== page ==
August 3rd, 2009
06:36 PM ET

Dispatches from the field: Virus hunting in Cameroon

Program Note: Today, a report about the discovery of the origin of Malaria was released in the Proceedings of the National Academy of Sciences of the United States of America. Dr. Nathan Wolfe, an epidemiologist, authored the report. Wolfe leads the Global Viral Forecasting Initiative (GVFI), which has been working with the  Cameroon government, Limbe Wildlife Sanctuary and the Cameroon Wildlife Aid Fund/Ape Action Africa to learn more about common diseases of wild animals and to explore the origins of human diseases in order to predict and prevent them. Read these dispatches from members of Wolfe's research team in Cameroon. And tune in tonight to hear from Dr. Wolfe – a so-called virus hunter – and to learn more about the discovery. AC360° at 10 p.m. ET.

[cnn-photo-caption image=http://i2.cdn.turner.com/cnn/2009/images/08/03/art.malaria.chimp.cameroon1.jpg caption="Much of the research performed by GVFI takes place in a Chimpanzee sanctuary in Cameroon."]

[cnn-photo-caption image=http://i2.cdn.turner.com/cnn/2009/images/08/03/art.malaria.cameroon.acandnathan.jpg caption="Anderson and virus hunter Dr. Nathan Wolfe in Cameroon."]

From cattle ranching to the frontlines of research

Ahmadou Nana
Vet, Global Viral Forecasting Initiative – Cameroon

I grew up in a family of cattle ranchers. This probably explains my choice of career as a vet. The love I have for my profession has led me to work in veterinary clinics where I have worked with pets, in commercial animal production and also in the wildlife sanctuaries managed by Ape Action Africa/CWAF and Limbe Wildlife Centre where I currently work with GVFI.

The thing that worries me most since I entered the world of research is the permanent need for us to avoid zoonotic epidemics and pandemics, especially as many of our populations depend on hunting and raising of animals and don’t know the risks that they face in handling animals without precautions.

My daily routine involves collaborating with the sanctuaries who collect blood samples and feces from the animals. I then bring them to the lab for processing and testing. I also head to forest areas to collect samples from animals hunted in villages in the hope of making discoveries that could save human or animal lives. I have much hope and am convinced of what I do because one day I know I will have participated in saving many lives.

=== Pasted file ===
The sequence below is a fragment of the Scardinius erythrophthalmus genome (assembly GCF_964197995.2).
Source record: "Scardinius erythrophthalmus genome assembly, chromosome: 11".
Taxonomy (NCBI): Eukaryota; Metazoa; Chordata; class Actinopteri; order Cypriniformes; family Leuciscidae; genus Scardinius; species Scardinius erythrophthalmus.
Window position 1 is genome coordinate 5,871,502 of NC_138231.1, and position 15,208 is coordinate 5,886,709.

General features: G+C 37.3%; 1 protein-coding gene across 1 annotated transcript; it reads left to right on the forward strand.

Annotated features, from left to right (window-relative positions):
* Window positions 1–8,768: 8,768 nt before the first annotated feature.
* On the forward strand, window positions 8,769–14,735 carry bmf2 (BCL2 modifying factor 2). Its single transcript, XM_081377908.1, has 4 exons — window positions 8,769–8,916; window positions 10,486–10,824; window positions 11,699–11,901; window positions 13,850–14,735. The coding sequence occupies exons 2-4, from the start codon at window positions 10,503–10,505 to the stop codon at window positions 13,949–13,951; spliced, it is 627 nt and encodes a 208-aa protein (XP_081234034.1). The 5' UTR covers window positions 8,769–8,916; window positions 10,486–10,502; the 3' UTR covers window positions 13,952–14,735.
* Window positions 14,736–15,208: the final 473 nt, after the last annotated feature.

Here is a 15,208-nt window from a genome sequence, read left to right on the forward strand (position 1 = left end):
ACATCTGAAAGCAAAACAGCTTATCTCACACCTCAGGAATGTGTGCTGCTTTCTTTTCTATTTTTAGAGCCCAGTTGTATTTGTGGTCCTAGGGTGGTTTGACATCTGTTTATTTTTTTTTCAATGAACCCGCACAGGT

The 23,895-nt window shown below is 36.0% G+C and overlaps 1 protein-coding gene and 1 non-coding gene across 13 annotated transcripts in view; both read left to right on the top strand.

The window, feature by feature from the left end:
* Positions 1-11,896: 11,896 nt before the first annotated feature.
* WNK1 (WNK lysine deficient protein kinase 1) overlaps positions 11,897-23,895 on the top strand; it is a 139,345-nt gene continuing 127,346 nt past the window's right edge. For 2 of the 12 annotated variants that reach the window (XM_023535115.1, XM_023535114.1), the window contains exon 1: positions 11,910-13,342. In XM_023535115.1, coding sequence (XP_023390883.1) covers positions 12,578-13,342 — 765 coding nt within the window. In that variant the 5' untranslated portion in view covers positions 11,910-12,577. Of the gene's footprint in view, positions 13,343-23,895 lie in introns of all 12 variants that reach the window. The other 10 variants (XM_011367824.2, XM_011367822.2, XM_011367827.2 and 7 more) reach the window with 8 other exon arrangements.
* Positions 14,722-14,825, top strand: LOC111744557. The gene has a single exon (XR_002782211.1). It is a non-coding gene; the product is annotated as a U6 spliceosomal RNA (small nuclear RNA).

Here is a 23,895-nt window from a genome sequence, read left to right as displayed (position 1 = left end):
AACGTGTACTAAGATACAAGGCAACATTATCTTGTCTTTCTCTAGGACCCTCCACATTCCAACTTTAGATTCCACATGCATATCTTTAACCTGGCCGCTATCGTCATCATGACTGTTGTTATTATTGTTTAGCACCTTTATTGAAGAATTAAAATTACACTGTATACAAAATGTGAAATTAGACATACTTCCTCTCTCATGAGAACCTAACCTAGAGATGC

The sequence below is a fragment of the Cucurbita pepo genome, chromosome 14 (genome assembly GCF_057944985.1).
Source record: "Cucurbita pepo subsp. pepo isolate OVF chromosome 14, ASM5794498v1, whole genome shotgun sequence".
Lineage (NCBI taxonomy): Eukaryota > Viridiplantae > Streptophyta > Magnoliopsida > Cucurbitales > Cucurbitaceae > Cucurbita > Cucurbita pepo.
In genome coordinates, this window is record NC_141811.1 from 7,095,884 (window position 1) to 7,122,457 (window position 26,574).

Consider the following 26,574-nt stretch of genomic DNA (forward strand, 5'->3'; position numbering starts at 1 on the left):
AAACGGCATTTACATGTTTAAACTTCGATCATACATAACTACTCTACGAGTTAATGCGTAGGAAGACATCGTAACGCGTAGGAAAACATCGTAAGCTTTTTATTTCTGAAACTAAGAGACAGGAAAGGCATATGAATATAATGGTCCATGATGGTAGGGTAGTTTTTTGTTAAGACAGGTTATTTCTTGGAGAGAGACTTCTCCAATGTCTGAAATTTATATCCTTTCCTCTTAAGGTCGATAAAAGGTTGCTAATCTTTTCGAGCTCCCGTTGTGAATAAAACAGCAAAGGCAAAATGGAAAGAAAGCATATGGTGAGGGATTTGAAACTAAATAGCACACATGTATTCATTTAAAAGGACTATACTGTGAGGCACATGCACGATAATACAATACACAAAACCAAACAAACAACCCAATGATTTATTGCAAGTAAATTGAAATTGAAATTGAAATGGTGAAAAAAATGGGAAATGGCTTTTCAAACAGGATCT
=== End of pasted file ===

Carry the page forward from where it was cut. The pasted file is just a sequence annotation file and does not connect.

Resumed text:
New solutions to old problems

Joseph Le Doux Diffo
Rural Site Researcher, GVFI – Cameroon

I began working on wildlife years ago when I was doing my masters at the University of Yaounde in Cameroon in 1999.

I did research on the intestinal parasites of wild and pet monkeys of Cameroon and identified numerous parasites apparently similar to those found in humans. I also worked on reptiles, studying the fauna of Bouba Ndjida National Park in Cameroon.

After meeting Dr Nathan Wolfe from GVFI I started work on lizard malaria and this was the beginning of a long period of interesting research including a trip to the Malaria Diagnostics Centre of Excellence in Kisumu, Kenya.

Working with wildlife sanctuaries and with hunters in remote forest areas of Cameroon was the next step. Collaboration with sanctuaries includes collecting blood and feces from primates to search for malaria and viruses. I now share my working time in the field and in the lab doing sample processing and primate blood slide readings.


August 3rd, 2009
06:35 PM ET

'The origin of malignant malaria'

[cnn-photo-caption image=http://i2.cdn.turner.com/cnn/2009/images/08/03/art.andersonwolfe.jpg caption="Anderson with Dr. Nathan Wolfe, a virus hunter who has published new research about the origins of Malaria."]
Program Note: Posted below is the latest article from Dr. Nathan Wolfe, a virus hunter who believes he has discovered how humans first contracted Malaria. One of the world's deadliest diseases, Malaria claims the lives of more than 1 million people a year, most of whom are children. Dr. Sanjay Gupta will have a full report on the study and Dr. Wolfe will join us on AC360° tonight at 10p ET.

Dr. Nathan D. Wolfe et al.
Global Viral Forecasting Initiative

The distinguished anthropologist Frank B. Livingstone conjectured that P. falciparum may have been acquired by a transfer to humans of a chimpanzee parasite. The plausibility of Livingstone’s hypothesis was based on the supposition that, as humans developed increasingly larger agricultural societies, they encroached upon the dwindling forest habitats of species such as the chimpanzee, and so there may have been repeated opportunities for horizontal transfer.

Today, human encroachment into the last forest habitats has further extended, leading to a higher risk of transfer of new pathogens, including new malaria parasites. Our results confirm Livingstone’s conjecture and, moreover, suggest that the world’s extant populations of P. falciparum derive from a single transfer of P. reichenowi from chimpanzees to humans.